Apparently, the kid’s health, still grim as I saw, was improving. This child, at a year old, is already on ARVs, Lamivudine, Nevirapine and Zidovudine, the same ones I started out with, but in liquid form. Imagine that? He was now already able to move his arms a bit, and even able to stick his tongue out at E, which, as his dad said, was the child’s attempt at playing with us. Obviously, this child wants to live. Let’s help him live.

And so, E and I are begging for your help. Let’s all help this kid live. The big box of Alactagrow, which lasts the kid 3 days, costs around P 360.00. The smaller box of Alactagrow, which lasts a day and a half, costs around P 190.00. The pack-of-54 of medium-sized EQ Dry diapers costs around P320.00. The pack-of-84 costs around P 560.00. Although whatever help you can give will be much appreciated, we think it would be better if we do not give cash.

Another HIV positive guy confined at the RITM needs some help too, in the form of food and toiletries. He was confined with nothing but the clothes on his back, has no family to care for him there, and is suffering from so many different infections. I don't know the full story, and we couldn't see the guy because he was in isolation, so you can read more about him in E's blog entry.

You can get in touch with me or E via e-mail. My e-mail address is (yeah, yeah, I saw your jaw just drop...), while E can be contacted through or through his blog, Chronicles of E. You can also contact the office of Dra. Ditangco at the RITM through 807-2628 and ask how you can help, and course your donations through them.

Thanks everyone. Just think of this as an early Christmas gift. Christmas is for the kids, right? I really need to go to sleep now, because I’m just fighting through the dizziness of the ARVs. Thanks again in advance.


E said...

ok fine! im always late hehehehehe oh well at least im consistent hehehehehe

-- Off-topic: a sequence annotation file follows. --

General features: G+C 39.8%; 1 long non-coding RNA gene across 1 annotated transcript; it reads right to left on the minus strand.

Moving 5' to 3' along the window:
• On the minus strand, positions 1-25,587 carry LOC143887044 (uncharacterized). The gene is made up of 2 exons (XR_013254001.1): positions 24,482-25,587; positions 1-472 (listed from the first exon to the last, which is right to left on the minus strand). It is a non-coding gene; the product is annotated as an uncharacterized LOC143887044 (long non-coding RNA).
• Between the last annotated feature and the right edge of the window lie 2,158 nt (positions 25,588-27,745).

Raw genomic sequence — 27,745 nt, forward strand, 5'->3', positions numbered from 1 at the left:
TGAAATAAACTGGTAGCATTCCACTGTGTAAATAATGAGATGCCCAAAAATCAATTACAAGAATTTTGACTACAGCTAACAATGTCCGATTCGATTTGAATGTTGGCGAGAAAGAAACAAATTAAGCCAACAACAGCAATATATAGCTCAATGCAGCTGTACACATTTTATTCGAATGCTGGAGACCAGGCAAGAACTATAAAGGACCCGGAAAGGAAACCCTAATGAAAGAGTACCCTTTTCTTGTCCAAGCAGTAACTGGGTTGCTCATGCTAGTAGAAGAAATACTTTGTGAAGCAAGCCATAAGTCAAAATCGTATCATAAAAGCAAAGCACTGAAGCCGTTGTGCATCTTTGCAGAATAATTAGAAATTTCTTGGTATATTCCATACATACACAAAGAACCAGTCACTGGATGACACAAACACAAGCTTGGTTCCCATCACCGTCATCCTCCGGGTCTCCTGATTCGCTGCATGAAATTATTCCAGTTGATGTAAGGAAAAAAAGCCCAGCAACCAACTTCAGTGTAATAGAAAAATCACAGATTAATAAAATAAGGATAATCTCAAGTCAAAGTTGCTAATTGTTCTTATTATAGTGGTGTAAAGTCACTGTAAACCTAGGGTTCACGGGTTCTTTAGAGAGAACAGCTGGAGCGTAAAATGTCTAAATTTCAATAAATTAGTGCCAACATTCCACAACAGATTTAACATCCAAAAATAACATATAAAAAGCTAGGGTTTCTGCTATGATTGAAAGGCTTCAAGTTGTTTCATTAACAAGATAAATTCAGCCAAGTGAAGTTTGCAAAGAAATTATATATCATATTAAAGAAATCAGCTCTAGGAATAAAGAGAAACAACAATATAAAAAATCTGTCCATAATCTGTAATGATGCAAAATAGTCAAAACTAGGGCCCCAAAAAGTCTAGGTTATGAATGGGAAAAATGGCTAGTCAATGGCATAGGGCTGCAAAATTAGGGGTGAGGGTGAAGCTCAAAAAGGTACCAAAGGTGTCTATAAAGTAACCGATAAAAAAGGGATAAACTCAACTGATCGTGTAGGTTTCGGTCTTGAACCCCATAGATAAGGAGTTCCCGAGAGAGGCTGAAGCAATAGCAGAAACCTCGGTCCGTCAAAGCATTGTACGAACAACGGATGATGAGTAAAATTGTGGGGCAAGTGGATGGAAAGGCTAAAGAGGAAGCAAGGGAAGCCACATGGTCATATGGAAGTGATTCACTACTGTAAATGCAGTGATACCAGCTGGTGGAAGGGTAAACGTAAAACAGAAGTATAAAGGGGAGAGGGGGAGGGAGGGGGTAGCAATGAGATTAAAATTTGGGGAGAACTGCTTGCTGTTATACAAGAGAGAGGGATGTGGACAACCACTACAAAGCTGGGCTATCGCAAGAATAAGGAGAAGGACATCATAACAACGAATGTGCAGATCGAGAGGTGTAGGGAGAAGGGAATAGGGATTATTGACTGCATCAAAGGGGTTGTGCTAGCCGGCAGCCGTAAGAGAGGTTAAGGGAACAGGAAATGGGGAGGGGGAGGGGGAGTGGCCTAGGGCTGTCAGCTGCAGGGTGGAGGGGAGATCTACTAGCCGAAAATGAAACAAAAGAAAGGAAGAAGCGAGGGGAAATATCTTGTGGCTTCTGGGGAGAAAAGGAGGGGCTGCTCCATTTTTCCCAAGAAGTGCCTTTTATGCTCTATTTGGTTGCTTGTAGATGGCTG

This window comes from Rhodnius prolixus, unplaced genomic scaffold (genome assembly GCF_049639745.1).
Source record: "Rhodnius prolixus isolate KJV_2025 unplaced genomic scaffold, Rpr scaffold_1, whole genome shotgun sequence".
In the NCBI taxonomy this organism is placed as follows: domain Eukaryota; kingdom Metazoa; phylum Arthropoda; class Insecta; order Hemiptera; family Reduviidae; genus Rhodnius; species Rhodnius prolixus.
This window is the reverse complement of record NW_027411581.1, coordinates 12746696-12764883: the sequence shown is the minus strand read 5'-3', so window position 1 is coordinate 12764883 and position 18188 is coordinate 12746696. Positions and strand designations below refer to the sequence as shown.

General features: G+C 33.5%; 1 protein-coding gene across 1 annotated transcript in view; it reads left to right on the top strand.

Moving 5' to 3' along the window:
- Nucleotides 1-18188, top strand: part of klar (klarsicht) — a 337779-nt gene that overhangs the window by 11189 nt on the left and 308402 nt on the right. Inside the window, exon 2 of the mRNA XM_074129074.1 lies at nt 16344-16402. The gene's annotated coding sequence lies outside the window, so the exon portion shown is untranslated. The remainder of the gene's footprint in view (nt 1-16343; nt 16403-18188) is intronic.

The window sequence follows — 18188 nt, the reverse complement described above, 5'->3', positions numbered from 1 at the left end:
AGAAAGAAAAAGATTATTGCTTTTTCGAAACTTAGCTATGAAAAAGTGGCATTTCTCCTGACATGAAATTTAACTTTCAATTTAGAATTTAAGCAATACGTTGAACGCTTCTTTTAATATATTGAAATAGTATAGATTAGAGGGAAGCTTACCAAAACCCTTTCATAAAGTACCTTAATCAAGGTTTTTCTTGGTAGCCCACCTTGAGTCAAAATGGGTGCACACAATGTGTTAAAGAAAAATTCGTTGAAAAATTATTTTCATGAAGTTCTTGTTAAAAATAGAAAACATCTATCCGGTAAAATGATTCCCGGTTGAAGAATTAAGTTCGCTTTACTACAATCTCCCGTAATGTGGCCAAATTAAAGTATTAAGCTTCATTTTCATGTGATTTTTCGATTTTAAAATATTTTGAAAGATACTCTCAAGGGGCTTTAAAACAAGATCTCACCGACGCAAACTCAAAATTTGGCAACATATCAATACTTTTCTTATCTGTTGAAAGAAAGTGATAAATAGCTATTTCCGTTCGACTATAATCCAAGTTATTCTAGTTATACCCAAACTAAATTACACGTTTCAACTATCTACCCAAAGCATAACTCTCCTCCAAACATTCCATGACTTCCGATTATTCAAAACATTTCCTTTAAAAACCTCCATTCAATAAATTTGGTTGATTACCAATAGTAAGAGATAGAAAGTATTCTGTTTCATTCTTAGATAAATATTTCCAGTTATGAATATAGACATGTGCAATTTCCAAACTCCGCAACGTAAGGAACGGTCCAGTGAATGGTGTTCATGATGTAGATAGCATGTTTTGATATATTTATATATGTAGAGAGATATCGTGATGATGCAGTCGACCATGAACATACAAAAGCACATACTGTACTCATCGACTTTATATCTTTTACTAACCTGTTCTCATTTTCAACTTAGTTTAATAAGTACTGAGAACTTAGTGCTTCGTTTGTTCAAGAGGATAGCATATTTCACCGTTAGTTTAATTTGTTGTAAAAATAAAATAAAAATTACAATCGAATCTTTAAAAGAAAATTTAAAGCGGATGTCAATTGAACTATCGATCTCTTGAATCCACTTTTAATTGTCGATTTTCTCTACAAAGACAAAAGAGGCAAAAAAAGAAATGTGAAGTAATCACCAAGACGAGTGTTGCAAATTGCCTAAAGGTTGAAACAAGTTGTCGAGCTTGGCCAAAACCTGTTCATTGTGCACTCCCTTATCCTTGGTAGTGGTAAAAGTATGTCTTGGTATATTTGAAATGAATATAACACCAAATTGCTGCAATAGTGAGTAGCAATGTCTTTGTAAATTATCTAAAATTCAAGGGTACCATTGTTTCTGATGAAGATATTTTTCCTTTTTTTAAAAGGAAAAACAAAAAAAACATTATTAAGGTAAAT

peeps! i hope you can find it in your heart to help this baby. Better yet, if you have time you can personally bring your gifts to him at ritm.

PinoyPoz said...

Hoy, grabe ka, I didn't mention it na nga eh... Hahahaha.

To those not in the position to give donations themselves, just help us spread the word. That will be more than enough. And prayers of course will help. Thanks again.

jon said...

Thanks for sharing this. I'll help spread the word through my friends from high school who are all generous and willing to help. I'll go and visit the child as well this Christmas break (my vacation time in Manila).

Been reading your entries. Some heartwarming, some heartbreaking yet full of courage. I admire people like you. When everyone is about to surrender, they should look at you, fighting the battle and willing to live.

PinoyPoz said...

Thanks Jon. Your support means a lot.

We'll be posting updates on the baby's condition regularly. You'll never know, by the time you're in Manila for Christmas break, the baby might be out of the hospital already... which should be a good thing, of course! :-)

jon said...

That will be good news, but still, I wanted to know how he will be and we might still be able to extend our help. I am a preschool teacher so my heart is with children. Thanks a lot!


will i be allowed to visit the kid?

i want to see him and the parents so i can offer them any kind of help that i can afford to......

PinoyPoz said...

Yep, they do allow visitors, though they of course observe visiting hours. :-) updates on the baby soon soon soon!